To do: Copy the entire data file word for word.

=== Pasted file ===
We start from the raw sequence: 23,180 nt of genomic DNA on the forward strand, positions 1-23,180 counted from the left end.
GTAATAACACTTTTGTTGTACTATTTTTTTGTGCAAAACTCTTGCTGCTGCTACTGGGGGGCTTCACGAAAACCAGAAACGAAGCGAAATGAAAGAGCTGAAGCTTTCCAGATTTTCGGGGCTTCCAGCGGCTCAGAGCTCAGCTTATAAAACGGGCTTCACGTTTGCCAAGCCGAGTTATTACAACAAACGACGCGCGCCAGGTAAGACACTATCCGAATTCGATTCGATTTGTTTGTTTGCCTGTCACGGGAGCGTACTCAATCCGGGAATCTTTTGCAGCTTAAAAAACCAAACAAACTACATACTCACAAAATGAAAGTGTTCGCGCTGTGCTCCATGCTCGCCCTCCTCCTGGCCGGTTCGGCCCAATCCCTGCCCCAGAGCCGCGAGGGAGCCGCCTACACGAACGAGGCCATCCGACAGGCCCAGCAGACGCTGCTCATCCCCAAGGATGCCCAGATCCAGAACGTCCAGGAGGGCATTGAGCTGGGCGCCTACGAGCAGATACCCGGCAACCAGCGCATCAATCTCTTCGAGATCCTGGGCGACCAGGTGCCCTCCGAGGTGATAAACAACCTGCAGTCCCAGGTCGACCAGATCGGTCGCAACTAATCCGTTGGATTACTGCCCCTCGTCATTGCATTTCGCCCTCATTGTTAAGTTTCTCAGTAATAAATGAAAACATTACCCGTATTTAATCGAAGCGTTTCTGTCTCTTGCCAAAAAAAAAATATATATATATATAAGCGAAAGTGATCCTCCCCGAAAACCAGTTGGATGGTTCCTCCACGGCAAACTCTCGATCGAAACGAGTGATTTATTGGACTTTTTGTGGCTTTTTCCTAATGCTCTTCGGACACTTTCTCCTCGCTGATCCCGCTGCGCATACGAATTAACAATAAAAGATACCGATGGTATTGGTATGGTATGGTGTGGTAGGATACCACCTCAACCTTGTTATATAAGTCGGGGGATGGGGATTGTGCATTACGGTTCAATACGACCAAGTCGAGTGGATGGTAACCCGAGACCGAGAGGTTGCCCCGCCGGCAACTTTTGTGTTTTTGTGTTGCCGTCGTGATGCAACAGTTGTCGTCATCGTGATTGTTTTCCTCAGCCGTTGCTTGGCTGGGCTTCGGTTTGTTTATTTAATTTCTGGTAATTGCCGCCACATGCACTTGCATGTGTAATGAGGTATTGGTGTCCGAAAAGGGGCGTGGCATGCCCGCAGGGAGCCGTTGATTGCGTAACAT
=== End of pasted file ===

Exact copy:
We start from the raw sequence: 23,180 nt of genomic DNA on the forward strand, positions 1-23,180 counted from the left end.
GTAATAACACTTTTGTTGTACTATTTTTTTGTGCAAAACTCTTGCTGCTGCTACTGGGGGGCTTCACGAAAACCAGAAACGAAGCGAAATGAAAGAGCTGAAGCTTTCCAGATTTTCGGGGCTTCCAGCGGCTCAGAGCTCAGCTTATAAAACGGGCTTCACGTTTGCCAAGCCGAGTTATTACAACAAACGACGCGCGCCAGGTAAGACACTATCCGAATTCGATTCGATTTGTTTGTTTGCCTGTCACGGGAGCGTACTCAATCCGGGAATCTTTTGCAGCTTAAAAAACCAAACAAACTACATACTCACAAAATGAAAGTGTTCGCGCTGTGCTCCATGCTCGCCCTCCTCCTGGCCGGTTCGGCCCAATCCCTGCCCCAGAGCCGCGAGGGAGCCGCCTACACGAACGAGGCCATCCGACAGGCCCAGCAGACGCTGCTCATCCCCAAGGATGCCCAGATCCAGAACGTCCAGGAGGGCATTGAGCTGGGCGCCTACGAGCAGATACCCGGCAACCAGCGCATCAATCTCTTCGAGATCCTGGGCGACCAGGTGCCCTCCGAGGTGATAAACAACCTGCAGTCCCAGGTCGACCAGATCGGTCGCAACTAATCCGTTGGATTACTGCCCCTCGTCATTGCATTTCGCCCTCATTGTTAAGTTTCTCAGTAATAAATGAAAACATTACCCGTATTTAATCGAAGCGTTTCTGTCTCTTGCCAAAAAAAAAATATATATATATATAAGCGAAAGTGATCCTCCCCGAAAACCAGTTGGATGGTTCCTCCACGGCAAACTCTCGATCGAAACGAGTGATTTATTGGACTTTTTGTGGCTTTTTCCTAATGCTCTTCGGACACTTTCTCCTCGCTGATCCCGCTGCGCATACGAATTAACAATAAAAGATACCGATGGTATTGGTATGGTATGGTGTGGTAGGATACCACCTCAACCTTGTTATATAAGTCGGGGGATGGGGATTGTGCATTACGGTTCAATACGACCAAGTCGAGTGGATGGTAACCCGAGACCGAGAGGTTGCCCCGCCGGCAACTTTTGTGTTTTTGTGTTGCCGTCGTGATGCAACAGTTGTCGTCATCGTGATTGTTTTCCTCAGCCGTTGCTTGGCTGGGCTTCGGTTTGTTTATTTAATTTCTGGTAATTGCCGCCACATGCACTTGCATGTGTAATGAGGTATTGGTGTCCGAAAAGGGGCGTGGCATGCCCGCAGGGAGCCGTTGATTGCGTAACAT